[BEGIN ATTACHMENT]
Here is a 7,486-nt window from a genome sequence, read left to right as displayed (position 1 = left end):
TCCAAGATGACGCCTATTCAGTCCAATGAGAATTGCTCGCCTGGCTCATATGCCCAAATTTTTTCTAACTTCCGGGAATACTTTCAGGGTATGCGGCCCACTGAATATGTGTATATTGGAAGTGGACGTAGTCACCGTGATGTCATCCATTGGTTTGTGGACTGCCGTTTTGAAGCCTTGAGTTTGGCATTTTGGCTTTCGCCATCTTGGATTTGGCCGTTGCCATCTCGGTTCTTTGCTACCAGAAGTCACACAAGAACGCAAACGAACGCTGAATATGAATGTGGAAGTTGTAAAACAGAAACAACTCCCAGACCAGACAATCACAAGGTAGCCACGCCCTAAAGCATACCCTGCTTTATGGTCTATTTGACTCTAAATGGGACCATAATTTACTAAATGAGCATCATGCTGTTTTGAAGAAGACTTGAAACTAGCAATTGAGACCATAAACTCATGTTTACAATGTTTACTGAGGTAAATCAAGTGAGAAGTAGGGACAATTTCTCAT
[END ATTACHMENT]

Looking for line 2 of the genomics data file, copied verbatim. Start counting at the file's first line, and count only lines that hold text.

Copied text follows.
TCCAAGATGACGCCTATTCAGTCCAATGAGAATTGCTCGCCTGGCTCATATGCCCAAATTTTTTCTAACTTCCGGGAATACTTTCAGGGTATGCGGCCCACTGAATATGTGTATATTGGAAGTGGACGTAGTCACCGTGATGTCATCCATTGGTTTGTGGACTGCCGTTTTGAAGCCTTGAGTTTGGCATTTTGGCTTTCGCCATCTTGGATTTGGCCGTTGCCATCTCGGTTCTTTGCTACCAGAAGTCACACAAGAACGCAAACGAACGCTGAATATGAATGTGGAAGTTGTAAAACAGAAACAACTCCCAGACCAGACAATCACAAGGTAGCCACGCCCTAAAGCATACCCTGCTTTATGGTCTATTTGACTCTAAATGGGACCATAATTTACTAAATGAGCATCATGCTGTTTTGAAGAAGACTTGAAACTAGCAATTGAGACCATAAACTCATGTTTACAATGTTTACTGAGGTAAATCAAGTGAGAAGTAGGGACAATTTCTCAT